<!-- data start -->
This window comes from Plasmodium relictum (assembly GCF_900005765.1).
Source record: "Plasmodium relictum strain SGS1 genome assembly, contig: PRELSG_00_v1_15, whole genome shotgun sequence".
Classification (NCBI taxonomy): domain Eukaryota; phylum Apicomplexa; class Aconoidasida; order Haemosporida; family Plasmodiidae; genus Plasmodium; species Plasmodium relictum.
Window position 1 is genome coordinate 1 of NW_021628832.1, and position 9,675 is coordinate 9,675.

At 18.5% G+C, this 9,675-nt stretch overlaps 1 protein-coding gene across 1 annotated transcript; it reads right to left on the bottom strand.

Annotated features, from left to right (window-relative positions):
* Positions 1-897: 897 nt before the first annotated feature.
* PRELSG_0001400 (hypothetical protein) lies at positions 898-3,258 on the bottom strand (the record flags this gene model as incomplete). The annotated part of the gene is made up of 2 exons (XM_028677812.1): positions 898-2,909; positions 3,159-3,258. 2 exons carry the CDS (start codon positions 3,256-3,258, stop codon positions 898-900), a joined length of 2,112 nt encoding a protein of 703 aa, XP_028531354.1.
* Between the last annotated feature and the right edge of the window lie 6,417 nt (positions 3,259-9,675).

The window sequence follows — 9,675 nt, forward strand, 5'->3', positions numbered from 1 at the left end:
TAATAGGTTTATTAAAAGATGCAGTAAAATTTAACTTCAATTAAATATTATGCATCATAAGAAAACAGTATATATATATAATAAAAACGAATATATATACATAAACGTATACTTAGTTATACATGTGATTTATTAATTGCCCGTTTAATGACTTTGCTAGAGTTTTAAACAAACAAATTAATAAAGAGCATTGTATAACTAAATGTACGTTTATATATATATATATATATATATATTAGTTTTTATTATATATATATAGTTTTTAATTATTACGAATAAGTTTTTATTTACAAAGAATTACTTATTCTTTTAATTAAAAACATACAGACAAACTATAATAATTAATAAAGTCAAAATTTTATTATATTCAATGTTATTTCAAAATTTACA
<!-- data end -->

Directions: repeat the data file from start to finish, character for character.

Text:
This window comes from Plasmodium relictum (assembly GCF_900005765.1).
Source record: "Plasmodium relictum strain SGS1 genome assembly, contig: PRELSG_00_v1_15, whole genome shotgun sequence".
Classification (NCBI taxonomy): domain Eukaryota; phylum Apicomplexa; class Aconoidasida; order Haemosporida; family Plasmodiidae; genus Plasmodium; species Plasmodium relictum.
Window position 1 is genome coordinate 1 of NW_021628832.1, and position 9,675 is coordinate 9,675.

At 18.5% G+C, this 9,675-nt stretch overlaps 1 protein-coding gene across 1 annotated transcript; it reads right to left on the bottom strand.

Annotated features, from left to right (window-relative positions):
* Positions 1-897: 897 nt before the first annotated feature.
* PRELSG_0001400 (hypothetical protein) lies at positions 898-3,258 on the bottom strand (the record flags this gene model as incomplete). The annotated part of the gene is made up of 2 exons (XM_028677812.1): positions 898-2,909; positions 3,159-3,258. 2 exons carry the CDS (start codon positions 3,256-3,258, stop codon positions 898-900), a joined length of 2,112 nt encoding a protein of 703 aa, XP_028531354.1.
* Between the last annotated feature and the right edge of the window lie 6,417 nt (positions 3,259-9,675).

The window sequence follows — 9,675 nt, forward strand, 5'->3', positions numbered from 1 at the left end:
TAATAGGTTTATTAAAAGATGCAGTAAAATTTAACTTCAATTAAATATTATGCATCATAAGAAAACAGTATATATATATAATAAAAACGAATATATATACATAAACGTATACTTAGTTATACATGTGATTTATTAATTGCCCGTTTAATGACTTTGCTAGAGTTTTAAACAAACAAATTAATAAAGAGCATTGTATAACTAAATGTACGTTTATATATATATATATATATATATATTAGTTTTTATTATATATATATAGTTTTTAATTATTACGAATAAGTTTTTATTTACAAAGAATTACTTATTCTTTTAATTAAAAACATACAGACAAACTATAATAATTAATAAAGTCAAAATTTTATTATATTCAATGTTATTTCAAAATTTACA